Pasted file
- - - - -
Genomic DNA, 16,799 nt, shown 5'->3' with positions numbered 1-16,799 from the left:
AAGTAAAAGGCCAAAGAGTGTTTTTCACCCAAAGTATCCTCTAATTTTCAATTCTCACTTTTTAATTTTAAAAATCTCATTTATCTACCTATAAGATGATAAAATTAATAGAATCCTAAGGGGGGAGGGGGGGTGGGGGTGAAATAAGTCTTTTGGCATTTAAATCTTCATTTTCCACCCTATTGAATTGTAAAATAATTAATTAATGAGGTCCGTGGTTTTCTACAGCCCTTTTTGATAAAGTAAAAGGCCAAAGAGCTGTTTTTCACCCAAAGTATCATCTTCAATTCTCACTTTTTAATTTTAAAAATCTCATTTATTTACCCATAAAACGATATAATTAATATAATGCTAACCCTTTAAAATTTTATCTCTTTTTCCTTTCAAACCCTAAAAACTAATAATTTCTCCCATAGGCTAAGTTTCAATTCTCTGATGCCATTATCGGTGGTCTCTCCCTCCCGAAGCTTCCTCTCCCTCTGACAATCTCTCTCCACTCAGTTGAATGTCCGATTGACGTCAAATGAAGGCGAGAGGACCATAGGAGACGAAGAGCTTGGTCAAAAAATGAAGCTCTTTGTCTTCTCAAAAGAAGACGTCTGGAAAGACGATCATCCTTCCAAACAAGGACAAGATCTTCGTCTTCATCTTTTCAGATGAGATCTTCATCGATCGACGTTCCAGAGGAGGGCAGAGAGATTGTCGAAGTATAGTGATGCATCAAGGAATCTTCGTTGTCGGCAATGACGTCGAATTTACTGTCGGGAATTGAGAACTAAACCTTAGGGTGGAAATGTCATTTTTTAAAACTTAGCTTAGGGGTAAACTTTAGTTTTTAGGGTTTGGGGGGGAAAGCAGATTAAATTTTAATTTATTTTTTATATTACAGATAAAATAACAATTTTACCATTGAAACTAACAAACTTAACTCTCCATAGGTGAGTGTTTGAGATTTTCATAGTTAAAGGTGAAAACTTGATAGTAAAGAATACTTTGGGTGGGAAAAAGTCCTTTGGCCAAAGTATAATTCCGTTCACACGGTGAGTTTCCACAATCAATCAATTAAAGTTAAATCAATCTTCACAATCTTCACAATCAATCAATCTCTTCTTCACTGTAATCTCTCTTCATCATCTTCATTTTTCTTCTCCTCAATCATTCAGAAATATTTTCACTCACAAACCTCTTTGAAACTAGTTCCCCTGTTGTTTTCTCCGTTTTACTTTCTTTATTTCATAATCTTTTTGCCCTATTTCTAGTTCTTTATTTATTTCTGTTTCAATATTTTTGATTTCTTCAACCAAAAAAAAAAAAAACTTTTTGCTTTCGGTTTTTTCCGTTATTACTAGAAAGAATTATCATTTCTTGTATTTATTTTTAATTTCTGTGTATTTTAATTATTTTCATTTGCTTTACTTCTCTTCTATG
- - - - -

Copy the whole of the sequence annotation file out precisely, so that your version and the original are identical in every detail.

Genomic DNA, 16,799 nt, shown 5'->3' with positions numbered 1-16,799 from the left:
AAGTAAAAGGCCAAAGAGTGTTTTTCACCCAAAGTATCCTCTAATTTTCAATTCTCACTTTTTAATTTTAAAAATCTCATTTATCTACCTATAAGATGATAAAATTAATAGAATCCTAAGGGGGGAGGGGGGGTGGGGGTGAAATAAGTCTTTTGGCATTTAAATCTTCATTTTCCACCCTATTGAATTGTAAAATAATTAATTAATGAGGTCCGTGGTTTTCTACAGCCCTTTTTGATAAAGTAAAAGGCCAAAGAGCTGTTTTTCACCCAAAGTATCATCTTCAATTCTCACTTTTTAATTTTAAAAATCTCATTTATTTACCCATAAAACGATATAATTAATATAATGCTAACCCTTTAAAATTTTATCTCTTTTTCCTTTCAAACCCTAAAAACTAATAATTTCTCCCATAGGCTAAGTTTCAATTCTCTGATGCCATTATCGGTGGTCTCTCCCTCCCGAAGCTTCCTCTCCCTCTGACAATCTCTCTCCACTCAGTTGAATGTCCGATTGACGTCAAATGAAGGCGAGAGGACCATAGGAGACGAAGAGCTTGGTCAAAAAATGAAGCTCTTTGTCTTCTCAAAAGAAGACGTCTGGAAAGACGATCATCCTTCCAAACAAGGACAAGATCTTCGTCTTCATCTTTTCAGATGAGATCTTCATCGATCGACGTTCCAGAGGAGGGCAGAGAGATTGTCGAAGTATAGTGATGCATCAAGGAATCTTCGTTGTCGGCAATGACGTCGAATTTACTGTCGGGAATTGAGAACTAAACCTTAGGGTGGAAATGTCATTTTTTAAAACTTAGCTTAGGGGTAAACTTTAGTTTTTAGGGTTTGGGGGGGAAAGCAGATTAAATTTTAATTTATTTTTTATATTACAGATAAAATAACAATTTTACCATTGAAACTAACAAACTTAACTCTCCATAGGTGAGTGTTTGAGATTTTCATAGTTAAAGGTGAAAACTTGATAGTAAAGAATACTTTGGGTGGGAAAAAGTCCTTTGGCCAAAGTATAATTCCGTTCACACGGTGAGTTTCCACAATCAATCAATTAAAGTTAAATCAATCTTCACAATCTTCACAATCAATCAATCTCTTCTTCACTGTAATCTCTCTTCATCATCTTCATTTTTCTTCTCCTCAATCATTCAGAAATATTTTCACTCACAAACCTCTTTGAAACTAGTTCCCCTGTTGTTTTCTCCGTTTTACTTTCTTTATTTCATAATCTTTTTGCCCTATTTCTAGTTCTTTATTTATTTCTGTTTCAATATTTTTGATTTCTTCAACCAAAAAAAAAAAAAACTTTTTGCTTTCGGTTTTTTCCGTTATTACTAGAAAGAATTATCATTTCTTGTATTTATTTTTAATTTCTGTGTATTTTAATTATTTTCATTTGCTTTACTTCTCTTCTATG